William Ostler

Not to be confused with William Osler (1849 1919), Canadian physician.

William Ostler (died 16 December 1614) was an actor in English Renaissance theatre,[1] a member of the King's Men, the company of William Shakespeare.

Ostler started out as a boy player in the Children of the Chapel troupe; he was cast in their 1601 production of Ben Jonson's The Poetaster, with Nathan Field and John Underwood, two other future King's Men. Ostler, like Underwood, joined the King's Men most likely in 1608 or soon after. Ostler was cast in their 1610 production of Jonson's The Alchemist, as well as subsequent productions of Bonduca, The Captain, and Valentinian. He played Antonio in Webster's The Duchess of Malfi. He was praised for the quality of his acting, once being called "the Roscius of these times" (John Davies, Scourge of Folly, 1610). Ostler also became a shareholder, or "householder" (i.e. a part-owner) in both of the King's Men's theatres, the Blackfriars (20 May 1611) and the Globe (20 February 1612).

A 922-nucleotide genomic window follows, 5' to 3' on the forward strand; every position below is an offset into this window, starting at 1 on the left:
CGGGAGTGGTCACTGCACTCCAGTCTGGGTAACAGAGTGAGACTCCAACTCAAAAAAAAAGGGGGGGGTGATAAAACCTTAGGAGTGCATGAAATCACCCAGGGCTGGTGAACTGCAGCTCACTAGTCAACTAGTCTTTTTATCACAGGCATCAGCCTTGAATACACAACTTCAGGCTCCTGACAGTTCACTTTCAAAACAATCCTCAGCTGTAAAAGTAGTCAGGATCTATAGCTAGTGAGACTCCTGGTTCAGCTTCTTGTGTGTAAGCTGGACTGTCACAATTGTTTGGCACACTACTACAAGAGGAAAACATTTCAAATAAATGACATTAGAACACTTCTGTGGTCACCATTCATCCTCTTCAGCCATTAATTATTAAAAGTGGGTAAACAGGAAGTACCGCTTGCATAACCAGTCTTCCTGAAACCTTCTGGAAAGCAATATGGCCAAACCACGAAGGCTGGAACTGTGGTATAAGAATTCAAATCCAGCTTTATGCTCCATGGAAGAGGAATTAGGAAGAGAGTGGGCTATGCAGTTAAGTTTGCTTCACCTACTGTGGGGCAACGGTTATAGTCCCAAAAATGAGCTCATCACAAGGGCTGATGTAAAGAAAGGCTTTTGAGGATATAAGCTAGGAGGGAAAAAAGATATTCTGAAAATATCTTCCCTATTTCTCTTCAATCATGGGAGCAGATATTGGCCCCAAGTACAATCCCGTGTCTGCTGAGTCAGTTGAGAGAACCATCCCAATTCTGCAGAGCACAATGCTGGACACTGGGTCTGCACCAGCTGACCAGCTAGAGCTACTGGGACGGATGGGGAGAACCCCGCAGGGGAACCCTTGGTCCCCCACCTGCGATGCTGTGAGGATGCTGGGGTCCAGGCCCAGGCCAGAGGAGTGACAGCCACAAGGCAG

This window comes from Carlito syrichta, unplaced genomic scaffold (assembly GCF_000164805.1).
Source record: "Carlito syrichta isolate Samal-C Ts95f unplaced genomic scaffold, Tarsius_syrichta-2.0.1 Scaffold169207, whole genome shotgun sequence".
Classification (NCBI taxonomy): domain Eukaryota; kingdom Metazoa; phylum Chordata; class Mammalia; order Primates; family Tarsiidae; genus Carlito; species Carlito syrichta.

In 1611 Ostler married Thomasine Heminges, the daughter of fellow King's Man John Heminges; their son Beaumont Ostler was born in 1612 (baptized on 18 May). In 1614, however, Ostler died without leaving a will. By common law, his property should have passed to his wife; but John Heminges seized control of his deceased son-in-law's Globe and Blackfriars shares. Thomasine sued her father to recover her property; the outcome of the suit cannot be determined with certainty from the surviving records, but John Heminges appears to have been able to retain control of the shares.[2][3]


  1. E. K. Chambers, The Elizabethan Stage, 4 Volumes, Oxford, Clarendon Press, 1923; Vol. 2, p. 331.
  2. F. E. Halliday, A Shakespeare Companion 15641964, Baltimore, Penguin, 1964; p. 346.
  3. Chambers, Vol. 2, p. 322.
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